In article <firstname.lastname@example.org>, email@example.com says:
> (See my note 'way at the bottom!)
> <firstname.lastname@example.org> wrote in message
>> Seth Breidbart wrote:
>>>> The Penn Central Railway, just to name one example, ran so well "by
>>>> itself", that it drove itself into bankruptcy, and liquidation. The
>>>> vast sums that they lost on passenger rail service were a direct
>>>> contributing factor.
>>> Actually, it didn't do so badly until it was looted by corrupt
>> A close look at the record does not support that. A key book is "The
>> Wreck of the Penn Central". The authors, two newspaper reporters,
>> took a muckraking approach and clearly felt the bankruptcy was totally
>> management's fault. However, they at least included details of other
>> circumstances that were actually the real reasons for bankruptcy.
>> (The authors chose to emphasize different issues).
>> Note that:
>> -- The key PC personnel didn't get rich. The head guy, Saunders, lost a
>> lot of money and prestige.
>> -- The bankruptcy was aggresively investigated and no criminal
>> wrongdoing was found.
>> -- As a result of the bankruptcy laws were changed to eliminate the
>> problems the PC had. Passenger service, both local and long distance,
>> was transferred to govt agencies. (PC lost a tremendous amount of
>> money on psgr service). Abandonments of unprofitable segments and
>> better rate making was deregulated by the Staggers Act.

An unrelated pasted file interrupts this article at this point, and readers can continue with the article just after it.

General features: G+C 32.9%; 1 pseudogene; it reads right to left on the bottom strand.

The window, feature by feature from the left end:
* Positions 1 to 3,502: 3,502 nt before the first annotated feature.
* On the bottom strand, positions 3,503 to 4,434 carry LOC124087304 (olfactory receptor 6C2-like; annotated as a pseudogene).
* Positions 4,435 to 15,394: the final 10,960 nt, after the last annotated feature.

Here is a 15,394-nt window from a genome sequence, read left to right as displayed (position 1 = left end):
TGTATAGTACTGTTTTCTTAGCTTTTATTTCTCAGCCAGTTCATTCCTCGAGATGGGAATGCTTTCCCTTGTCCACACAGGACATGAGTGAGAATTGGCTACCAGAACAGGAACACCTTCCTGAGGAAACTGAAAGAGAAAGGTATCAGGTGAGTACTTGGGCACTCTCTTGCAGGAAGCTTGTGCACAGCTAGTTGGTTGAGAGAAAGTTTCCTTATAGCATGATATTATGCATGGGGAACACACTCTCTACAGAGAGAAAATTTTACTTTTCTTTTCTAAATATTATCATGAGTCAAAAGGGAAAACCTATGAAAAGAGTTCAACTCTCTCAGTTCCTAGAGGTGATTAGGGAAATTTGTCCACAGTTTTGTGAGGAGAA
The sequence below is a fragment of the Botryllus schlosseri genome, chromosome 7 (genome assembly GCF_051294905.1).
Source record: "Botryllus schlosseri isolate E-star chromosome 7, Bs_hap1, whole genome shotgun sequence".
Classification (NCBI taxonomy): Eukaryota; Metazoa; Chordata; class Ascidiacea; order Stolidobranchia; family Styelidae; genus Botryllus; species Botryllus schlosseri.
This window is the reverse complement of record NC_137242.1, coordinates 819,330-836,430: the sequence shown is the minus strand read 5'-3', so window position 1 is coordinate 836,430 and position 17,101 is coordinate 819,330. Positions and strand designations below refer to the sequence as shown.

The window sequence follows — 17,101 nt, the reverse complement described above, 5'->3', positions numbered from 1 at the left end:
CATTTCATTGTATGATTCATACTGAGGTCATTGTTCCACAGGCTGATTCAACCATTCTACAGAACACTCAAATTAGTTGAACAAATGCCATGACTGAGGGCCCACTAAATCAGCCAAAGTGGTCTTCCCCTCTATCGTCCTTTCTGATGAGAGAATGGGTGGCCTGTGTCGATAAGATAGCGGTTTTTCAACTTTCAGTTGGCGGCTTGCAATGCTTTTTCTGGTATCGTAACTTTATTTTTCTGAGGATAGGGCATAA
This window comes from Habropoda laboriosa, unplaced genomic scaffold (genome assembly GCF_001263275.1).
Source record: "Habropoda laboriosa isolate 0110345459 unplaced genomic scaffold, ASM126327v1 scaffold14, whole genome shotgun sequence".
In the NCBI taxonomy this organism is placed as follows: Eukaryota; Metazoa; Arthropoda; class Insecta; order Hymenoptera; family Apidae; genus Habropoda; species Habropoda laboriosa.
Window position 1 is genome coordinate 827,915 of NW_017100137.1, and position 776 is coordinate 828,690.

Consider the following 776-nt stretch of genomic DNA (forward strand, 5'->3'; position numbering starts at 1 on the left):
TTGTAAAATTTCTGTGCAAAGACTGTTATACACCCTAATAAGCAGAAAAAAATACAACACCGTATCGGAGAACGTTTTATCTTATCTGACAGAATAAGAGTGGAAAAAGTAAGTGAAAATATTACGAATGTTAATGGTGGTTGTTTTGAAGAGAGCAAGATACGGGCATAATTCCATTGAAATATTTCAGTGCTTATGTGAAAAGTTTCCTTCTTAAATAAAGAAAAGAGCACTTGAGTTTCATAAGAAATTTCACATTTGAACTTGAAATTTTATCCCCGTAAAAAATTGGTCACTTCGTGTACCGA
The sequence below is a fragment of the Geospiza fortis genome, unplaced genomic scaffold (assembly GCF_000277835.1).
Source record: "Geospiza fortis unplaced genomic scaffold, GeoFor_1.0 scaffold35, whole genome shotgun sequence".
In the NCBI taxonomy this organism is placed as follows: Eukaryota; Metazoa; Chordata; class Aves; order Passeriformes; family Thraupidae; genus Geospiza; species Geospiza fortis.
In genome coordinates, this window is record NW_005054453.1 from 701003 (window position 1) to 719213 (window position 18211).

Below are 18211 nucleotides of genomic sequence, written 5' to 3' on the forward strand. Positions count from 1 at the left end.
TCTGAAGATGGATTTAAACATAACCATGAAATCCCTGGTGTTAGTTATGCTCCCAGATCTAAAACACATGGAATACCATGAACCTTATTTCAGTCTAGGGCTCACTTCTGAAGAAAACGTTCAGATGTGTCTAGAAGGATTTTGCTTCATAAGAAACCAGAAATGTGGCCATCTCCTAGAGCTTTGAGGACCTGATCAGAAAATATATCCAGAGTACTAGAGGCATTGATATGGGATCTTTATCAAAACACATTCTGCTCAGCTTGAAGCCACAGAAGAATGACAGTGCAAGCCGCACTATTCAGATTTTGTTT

>> -- Keep in mind there is a big difference between bad decisions and
>> criminal decisions by management. Bad decisions is not "looting".
>> -- Unlike modern corporations where assets are mostly paper and the
>> guts are hidden, the physical plant of the Penn Central was wide
>> open for everyone to see, and it was obvious it was lousy.
>> Everybody was stuck on the legends of the Pennsylvania Railroad and
>> New York Central and ignored the reality that both railroads were
>> in terrible physical condition and were losing money at the time of
>> the merger. It amazes me how Wall Street ignores -- good and bad
>> -- the actual condition of a company. (A friend told me a utility
>> was undervalued by Wall Street and to buy it. He was right, the
>> stock doubled soon after I bought it.
>> Too bad I only bought a little so even though I doubled my money my
>> actual gain wasn't that much.)
>> As an aside, the Pennsyslvania Railroad had a sophisticated telephone
>> system, with its own toll test switchboards. I believe railroads were
>> one of the types that were allowed to own their own telephone gear and
>> maintain it themselves and still connect to the Bell System. After
>> Amtrak and Conrail came in the system was replaced with modern stuff.
>> Tiny modern brown 2554 Touch Tone wall sets replaced big old style
>> phones and Teletype 40 series CRTs replaced the old green impact
>> printers. Amtrak used Control Data computers and CRT screens.
>> [TELECOM Digest Editor's Note: Baltimore & Ohio and Santa Fe Railroads
>> each had their own telephone network as well. PAT]
> And let's not forget about the Southern Pacific Railroad (or was it
> the Southern Pacific Railway?)... As the story has it they were the
> ones who thought up SPRINT!
> [TELECOM Digest Editor's Note: The *S*outhern *P*acific *R*ailroad
> *I*nternal *N*etwork *T*elecommunications Department of that railroad
> -- or S.P.R.I.N.T. for short -- did a major re-build of their
> trackside telephone system in the late 1960's. They did such a good
> job of it, they had a huge anount of left-over capacity and decided
> to lease it out to other businesses and companies. That was the
> original Sprint, which a few years later got into residential telecom
> service as well, and has now -- 2005 -- gone through many changes in
> ownership and management. About 1998 or so, Sprint bought the United
> Telephone Company which serves a lot of northern Kansas among other
> territories. PAT]
They also serve a good chunk of central Florida too.